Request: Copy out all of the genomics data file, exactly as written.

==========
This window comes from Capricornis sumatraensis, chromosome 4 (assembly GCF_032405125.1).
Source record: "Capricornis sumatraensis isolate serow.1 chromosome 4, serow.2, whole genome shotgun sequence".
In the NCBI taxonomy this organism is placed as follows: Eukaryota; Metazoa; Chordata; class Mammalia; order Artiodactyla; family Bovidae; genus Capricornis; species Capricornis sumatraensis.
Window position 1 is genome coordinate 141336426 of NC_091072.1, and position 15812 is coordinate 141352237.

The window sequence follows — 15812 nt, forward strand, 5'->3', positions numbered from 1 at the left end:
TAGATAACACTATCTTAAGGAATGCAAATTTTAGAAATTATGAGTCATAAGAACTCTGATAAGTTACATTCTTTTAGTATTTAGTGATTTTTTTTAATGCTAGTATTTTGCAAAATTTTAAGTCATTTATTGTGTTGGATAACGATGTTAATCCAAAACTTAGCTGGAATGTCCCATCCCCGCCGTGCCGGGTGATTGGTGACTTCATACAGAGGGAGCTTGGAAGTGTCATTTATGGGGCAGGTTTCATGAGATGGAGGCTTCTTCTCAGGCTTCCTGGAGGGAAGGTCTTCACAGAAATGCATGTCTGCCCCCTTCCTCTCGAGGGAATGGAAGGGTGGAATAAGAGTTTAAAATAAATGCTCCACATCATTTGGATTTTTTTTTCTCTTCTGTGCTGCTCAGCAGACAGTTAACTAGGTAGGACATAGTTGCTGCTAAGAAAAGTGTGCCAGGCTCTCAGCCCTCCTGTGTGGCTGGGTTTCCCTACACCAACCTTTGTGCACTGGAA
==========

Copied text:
This window comes from Capricornis sumatraensis, chromosome 4 (assembly GCF_032405125.1).
Source record: "Capricornis sumatraensis isolate serow.1 chromosome 4, serow.2, whole genome shotgun sequence".
In the NCBI taxonomy this organism is placed as follows: Eukaryota; Metazoa; Chordata; class Mammalia; order Artiodactyla; family Bovidae; genus Capricornis; species Capricornis sumatraensis.
Window position 1 is genome coordinate 141336426 of NC_091072.1, and position 15812 is coordinate 141352237.

The window sequence follows — 15812 nt, forward strand, 5'->3', positions numbered from 1 at the left end:
TAGATAACACTATCTTAAGGAATGCAAATTTTAGAAATTATGAGTCATAAGAACTCTGATAAGTTACATTCTTTTAGTATTTAGTGATTTTTTTTAATGCTAGTATTTTGCAAAATTTTAAGTCATTTATTGTGTTGGATAACGATGTTAATCCAAAACTTAGCTGGAATGTCCCATCCCCGCCGTGCCGGGTGATTGGTGACTTCATACAGAGGGAGCTTGGAAGTGTCATTTATGGGGCAGGTTTCATGAGATGGAGGCTTCTTCTCAGGCTTCCTGGAGGGAAGGTCTTCACAGAAATGCATGTCTGCCCCCTTCCTCTCGAGGGAATGGAAGGGTGGAATAAGAGTTTAAAATAAATGCTCCACATCATTTGGATTTTTTTTTCTCTTCTGTGCTGCTCAGCAGACAGTTAACTAGGTAGGACATAGTTGCTGCTAAGAAAAGTGTGCCAGGCTCTCAGCCCTCCTGTGTGGCTGGGTTTCCCTACACCAACCTTTGTGCACTGGAA